Paris was one of the few countries that voted against the EU's decision to renew the license of the widely used weedkiller at the centre of environmental concerns.
Pesticides have been banned in France in all green public spaces also since January 2017 under the legislation known as “Labbé's Law.” And in January, French authorities banned the sale, distribution and use of the glyphosate-based Roundup for gardeners, but upheld it for farmers, who have struggled to find a cost-effective alternative.
The resistance of French people has inspired activists like Honeycutt.
"I am so excited about what the French are doing," she told RFI.
"I am also very proud because my father happens to be French. So he was the first activist in my life."
Honeycutt, who came to activism after her son fell sick "from the food" she gave him, says her father taught her from an early age to be cautious of chemical companies.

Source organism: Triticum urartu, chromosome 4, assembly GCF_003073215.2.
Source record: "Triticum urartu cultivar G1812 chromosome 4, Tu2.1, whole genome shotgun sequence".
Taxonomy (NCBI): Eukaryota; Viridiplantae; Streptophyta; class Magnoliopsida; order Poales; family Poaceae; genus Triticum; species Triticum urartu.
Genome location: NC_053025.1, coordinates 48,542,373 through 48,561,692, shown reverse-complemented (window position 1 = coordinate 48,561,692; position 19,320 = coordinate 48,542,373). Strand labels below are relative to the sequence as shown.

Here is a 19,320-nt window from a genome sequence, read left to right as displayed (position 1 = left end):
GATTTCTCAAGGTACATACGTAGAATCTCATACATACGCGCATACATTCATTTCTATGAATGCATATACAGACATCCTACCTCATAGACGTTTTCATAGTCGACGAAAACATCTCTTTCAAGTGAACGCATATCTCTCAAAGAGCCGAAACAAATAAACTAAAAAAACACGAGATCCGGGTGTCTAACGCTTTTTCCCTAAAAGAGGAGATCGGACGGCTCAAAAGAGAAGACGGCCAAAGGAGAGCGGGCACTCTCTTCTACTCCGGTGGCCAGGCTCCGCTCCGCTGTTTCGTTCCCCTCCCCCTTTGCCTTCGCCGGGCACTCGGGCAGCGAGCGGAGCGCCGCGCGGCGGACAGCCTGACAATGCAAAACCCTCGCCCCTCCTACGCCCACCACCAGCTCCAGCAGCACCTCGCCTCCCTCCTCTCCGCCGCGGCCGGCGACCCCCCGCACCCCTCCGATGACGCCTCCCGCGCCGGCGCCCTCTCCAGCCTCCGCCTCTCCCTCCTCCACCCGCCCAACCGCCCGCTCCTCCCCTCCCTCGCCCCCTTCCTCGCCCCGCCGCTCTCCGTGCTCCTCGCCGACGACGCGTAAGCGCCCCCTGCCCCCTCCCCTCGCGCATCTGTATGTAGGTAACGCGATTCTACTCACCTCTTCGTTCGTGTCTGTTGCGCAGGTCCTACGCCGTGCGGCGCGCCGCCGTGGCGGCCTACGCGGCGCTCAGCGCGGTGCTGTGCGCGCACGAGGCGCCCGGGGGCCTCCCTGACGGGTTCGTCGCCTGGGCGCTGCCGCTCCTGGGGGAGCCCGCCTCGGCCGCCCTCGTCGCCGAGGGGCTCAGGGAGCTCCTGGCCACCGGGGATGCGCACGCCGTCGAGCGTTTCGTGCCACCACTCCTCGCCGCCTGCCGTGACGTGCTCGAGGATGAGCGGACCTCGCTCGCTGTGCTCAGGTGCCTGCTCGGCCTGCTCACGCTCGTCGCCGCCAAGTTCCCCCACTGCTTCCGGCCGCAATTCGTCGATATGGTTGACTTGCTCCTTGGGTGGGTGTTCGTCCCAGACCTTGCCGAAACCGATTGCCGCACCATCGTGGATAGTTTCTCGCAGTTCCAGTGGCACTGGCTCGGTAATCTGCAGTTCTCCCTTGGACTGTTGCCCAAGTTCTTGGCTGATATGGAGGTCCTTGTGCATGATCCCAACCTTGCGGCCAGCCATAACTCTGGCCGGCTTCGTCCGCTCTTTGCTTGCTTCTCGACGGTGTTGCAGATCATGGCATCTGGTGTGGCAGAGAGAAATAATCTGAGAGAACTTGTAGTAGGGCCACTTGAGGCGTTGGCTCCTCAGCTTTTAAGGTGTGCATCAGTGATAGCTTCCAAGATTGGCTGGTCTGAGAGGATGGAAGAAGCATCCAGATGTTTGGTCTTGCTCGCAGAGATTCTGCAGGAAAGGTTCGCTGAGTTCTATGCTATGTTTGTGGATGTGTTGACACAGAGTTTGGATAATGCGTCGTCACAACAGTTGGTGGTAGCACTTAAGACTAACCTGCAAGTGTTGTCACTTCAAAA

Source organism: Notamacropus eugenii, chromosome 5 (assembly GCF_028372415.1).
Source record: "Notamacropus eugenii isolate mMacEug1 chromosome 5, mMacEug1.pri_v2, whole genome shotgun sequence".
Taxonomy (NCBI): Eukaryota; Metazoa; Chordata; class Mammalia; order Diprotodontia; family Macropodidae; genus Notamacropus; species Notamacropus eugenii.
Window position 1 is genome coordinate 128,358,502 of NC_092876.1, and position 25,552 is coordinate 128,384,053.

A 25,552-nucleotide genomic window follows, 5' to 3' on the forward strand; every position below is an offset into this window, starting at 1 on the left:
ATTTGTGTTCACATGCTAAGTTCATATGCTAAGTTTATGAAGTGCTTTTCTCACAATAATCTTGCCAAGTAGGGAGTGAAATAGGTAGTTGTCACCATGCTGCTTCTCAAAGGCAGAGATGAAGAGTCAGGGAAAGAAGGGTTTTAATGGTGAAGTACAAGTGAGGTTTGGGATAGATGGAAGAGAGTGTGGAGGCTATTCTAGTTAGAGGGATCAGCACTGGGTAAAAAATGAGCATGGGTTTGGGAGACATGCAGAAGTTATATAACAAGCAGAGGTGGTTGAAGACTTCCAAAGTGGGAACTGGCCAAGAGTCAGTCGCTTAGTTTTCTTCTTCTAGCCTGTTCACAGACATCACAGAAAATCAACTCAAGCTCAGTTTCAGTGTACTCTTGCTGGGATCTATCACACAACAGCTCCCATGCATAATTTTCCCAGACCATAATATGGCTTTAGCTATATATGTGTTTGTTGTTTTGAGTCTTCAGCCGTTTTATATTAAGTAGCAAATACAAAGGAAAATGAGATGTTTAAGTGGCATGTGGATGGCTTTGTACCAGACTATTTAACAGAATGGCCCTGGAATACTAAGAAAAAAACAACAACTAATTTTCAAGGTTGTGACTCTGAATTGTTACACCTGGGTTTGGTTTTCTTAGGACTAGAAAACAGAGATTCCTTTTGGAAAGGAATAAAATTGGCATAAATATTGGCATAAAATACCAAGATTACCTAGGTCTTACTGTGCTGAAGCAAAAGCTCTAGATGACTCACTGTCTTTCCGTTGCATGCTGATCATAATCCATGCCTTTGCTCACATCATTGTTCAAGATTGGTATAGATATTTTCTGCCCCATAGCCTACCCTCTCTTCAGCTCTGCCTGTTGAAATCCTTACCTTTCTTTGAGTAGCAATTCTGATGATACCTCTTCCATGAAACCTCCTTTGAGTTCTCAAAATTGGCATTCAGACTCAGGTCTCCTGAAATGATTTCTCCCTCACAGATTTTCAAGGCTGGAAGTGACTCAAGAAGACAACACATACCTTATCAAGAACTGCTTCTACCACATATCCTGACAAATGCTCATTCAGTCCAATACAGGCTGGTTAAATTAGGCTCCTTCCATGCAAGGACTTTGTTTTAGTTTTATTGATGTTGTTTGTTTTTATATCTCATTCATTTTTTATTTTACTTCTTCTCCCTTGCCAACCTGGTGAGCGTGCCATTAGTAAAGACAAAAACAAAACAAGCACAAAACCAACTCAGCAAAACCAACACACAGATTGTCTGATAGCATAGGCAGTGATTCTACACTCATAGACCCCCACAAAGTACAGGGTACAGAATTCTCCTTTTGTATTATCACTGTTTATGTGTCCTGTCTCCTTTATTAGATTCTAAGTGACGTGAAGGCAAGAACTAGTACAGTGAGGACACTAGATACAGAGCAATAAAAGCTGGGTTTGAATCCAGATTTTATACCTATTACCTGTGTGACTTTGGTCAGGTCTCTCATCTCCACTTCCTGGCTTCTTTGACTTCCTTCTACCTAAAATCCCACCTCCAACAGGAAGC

"He wanted me to pull weeds out of a pond. I grew up in Connecticut, and I said ‘no Dad, just put Roundup in there,’ because I’d seen the commercials that showed that Roundup was safe. He said ‘no they’ll kill the frogs.’"
Biodiversity experts say that herbicides and insecticides have indirectly reduced bird and insect populations in France by 30 and 80 percent respectively.
"It takes a stand not to trust what these chemical companies are saying and to say that ‘we will not poison our land,’" Honeycutt said.
Monsanto still maintains that its herbicide is safe for use on weeds when label instructions are followed.